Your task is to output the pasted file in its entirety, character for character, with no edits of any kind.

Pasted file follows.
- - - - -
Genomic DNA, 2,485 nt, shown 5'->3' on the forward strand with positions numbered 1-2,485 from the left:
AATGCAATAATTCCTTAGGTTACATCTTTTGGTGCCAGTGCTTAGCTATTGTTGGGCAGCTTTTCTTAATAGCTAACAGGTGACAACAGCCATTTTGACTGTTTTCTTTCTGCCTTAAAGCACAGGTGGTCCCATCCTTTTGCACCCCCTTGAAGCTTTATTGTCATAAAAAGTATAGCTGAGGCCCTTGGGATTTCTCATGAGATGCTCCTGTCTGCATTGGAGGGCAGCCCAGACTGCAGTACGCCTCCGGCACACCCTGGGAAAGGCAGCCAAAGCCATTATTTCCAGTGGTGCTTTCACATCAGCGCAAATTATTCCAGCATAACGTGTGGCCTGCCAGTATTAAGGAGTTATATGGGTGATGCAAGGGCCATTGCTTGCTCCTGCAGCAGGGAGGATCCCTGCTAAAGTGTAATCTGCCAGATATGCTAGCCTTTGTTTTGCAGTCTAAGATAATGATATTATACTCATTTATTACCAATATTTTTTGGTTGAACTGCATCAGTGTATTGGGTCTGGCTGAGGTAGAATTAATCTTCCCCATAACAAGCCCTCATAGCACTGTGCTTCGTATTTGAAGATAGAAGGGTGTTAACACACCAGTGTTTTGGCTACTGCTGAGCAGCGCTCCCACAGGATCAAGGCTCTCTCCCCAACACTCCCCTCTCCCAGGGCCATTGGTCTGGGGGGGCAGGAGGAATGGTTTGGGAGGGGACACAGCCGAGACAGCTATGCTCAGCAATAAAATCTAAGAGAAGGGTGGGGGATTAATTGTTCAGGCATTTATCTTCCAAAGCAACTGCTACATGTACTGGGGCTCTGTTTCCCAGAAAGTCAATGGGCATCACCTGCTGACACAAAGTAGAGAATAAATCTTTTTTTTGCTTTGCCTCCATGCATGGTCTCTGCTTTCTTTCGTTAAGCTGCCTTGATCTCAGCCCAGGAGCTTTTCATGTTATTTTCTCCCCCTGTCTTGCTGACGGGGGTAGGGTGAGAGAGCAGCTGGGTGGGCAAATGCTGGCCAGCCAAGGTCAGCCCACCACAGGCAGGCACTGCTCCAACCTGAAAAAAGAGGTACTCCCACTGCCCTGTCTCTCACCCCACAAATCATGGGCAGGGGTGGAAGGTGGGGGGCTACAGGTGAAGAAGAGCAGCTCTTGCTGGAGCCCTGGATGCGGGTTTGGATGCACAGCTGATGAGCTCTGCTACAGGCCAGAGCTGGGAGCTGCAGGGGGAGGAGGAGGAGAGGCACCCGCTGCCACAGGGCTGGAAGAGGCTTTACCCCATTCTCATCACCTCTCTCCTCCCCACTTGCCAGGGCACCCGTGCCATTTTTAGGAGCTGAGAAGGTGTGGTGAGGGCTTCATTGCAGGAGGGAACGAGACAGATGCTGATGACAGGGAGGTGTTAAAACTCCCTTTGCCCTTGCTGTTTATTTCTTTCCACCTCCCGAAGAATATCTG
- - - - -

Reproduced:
Genomic DNA, 2,485 nt, shown 5'->3' on the forward strand with positions numbered 1-2,485 from the left:
AATGCAATAATTCCTTAGGTTACATCTTTTGGTGCCAGTGCTTAGCTATTGTTGGGCAGCTTTTCTTAATAGCTAACAGGTGACAACAGCCATTTTGACTGTTTTCTTTCTGCCTTAAAGCACAGGTGGTCCCATCCTTTTGCACCCCCTTGAAGCTTTATTGTCATAAAAAGTATAGCTGAGGCCCTTGGGATTTCTCATGAGATGCTCCTGTCTGCATTGGAGGGCAGCCCAGACTGCAGTACGCCTCCGGCACACCCTGGGAAAGGCAGCCAAAGCCATTATTTCCAGTGGTGCTTTCACATCAGCGCAAATTATTCCAGCATAACGTGTGGCCTGCCAGTATTAAGGAGTTATATGGGTGATGCAAGGGCCATTGCTTGCTCCTGCAGCAGGGAGGATCCCTGCTAAAGTGTAATCTGCCAGATATGCTAGCCTTTGTTTTGCAGTCTAAGATAATGATATTATACTCATTTATTACCAATATTTTTTGGTTGAACTGCATCAGTGTATTGGGTCTGGCTGAGGTAGAATTAATCTTCCCCATAACAAGCCCTCATAGCACTGTGCTTCGTATTTGAAGATAGAAGGGTGTTAACACACCAGTGTTTTGGCTACTGCTGAGCAGCGCTCCCACAGGATCAAGGCTCTCTCCCCAACACTCCCCTCTCCCAGGGCCATTGGTCTGGGGGGGCAGGAGGAATGGTTTGGGAGGGGACACAGCCGAGACAGCTATGCTCAGCAATAAAATCTAAGAGAAGGGTGGGGGATTAATTGTTCAGGCATTTATCTTCCAAAGCAACTGCTACATGTACTGGGGCTCTGTTTCCCAGAAAGTCAATGGGCATCACCTGCTGACACAAAGTAGAGAATAAATCTTTTTTTTGCTTTGCCTCCATGCATGGTCTCTGCTTTCTTTCGTTAAGCTGCCTTGATCTCAGCCCAGGAGCTTTTCATGTTATTTTCTCCCCCTGTCTTGCTGACGGGGGTAGGGTGAGAGAGCAGCTGGGTGGGCAAATGCTGGCCAGCCAAGGTCAGCCCACCACAGGCAGGCACTGCTCCAACCTGAAAAAAGAGGTACTCCCACTGCCCTGTCTCTCACCCCACAAATCATGGGCAGGGGTGGAAGGTGGGGGGCTACAGGTGAAGAAGAGCAGCTCTTGCTGGAGCCCTGGATGCGGGTTTGGATGCACAGCTGATGAGCTCTGCTACAGGCCAGAGCTGGGAGCTGCAGGGGGAGGAGGAGGAGAGGCACCCGCTGCCACAGGGCTGGAAGAGGCTTTACCCCATTCTCATCACCTCTCTCCTCCCCACTTGCCAGGGCACCCGTGCCATTTTTAGGAGCTGAGAAGGTGTGGTGAGGGCTTCATTGCAGGAGGGAACGAGACAGATGCTGATGACAGGGAGGTGTTAAAACTCCCTTTGCCCTTGCTGTTTATTTCTTTCCACCTCCCGAAGAATATCTG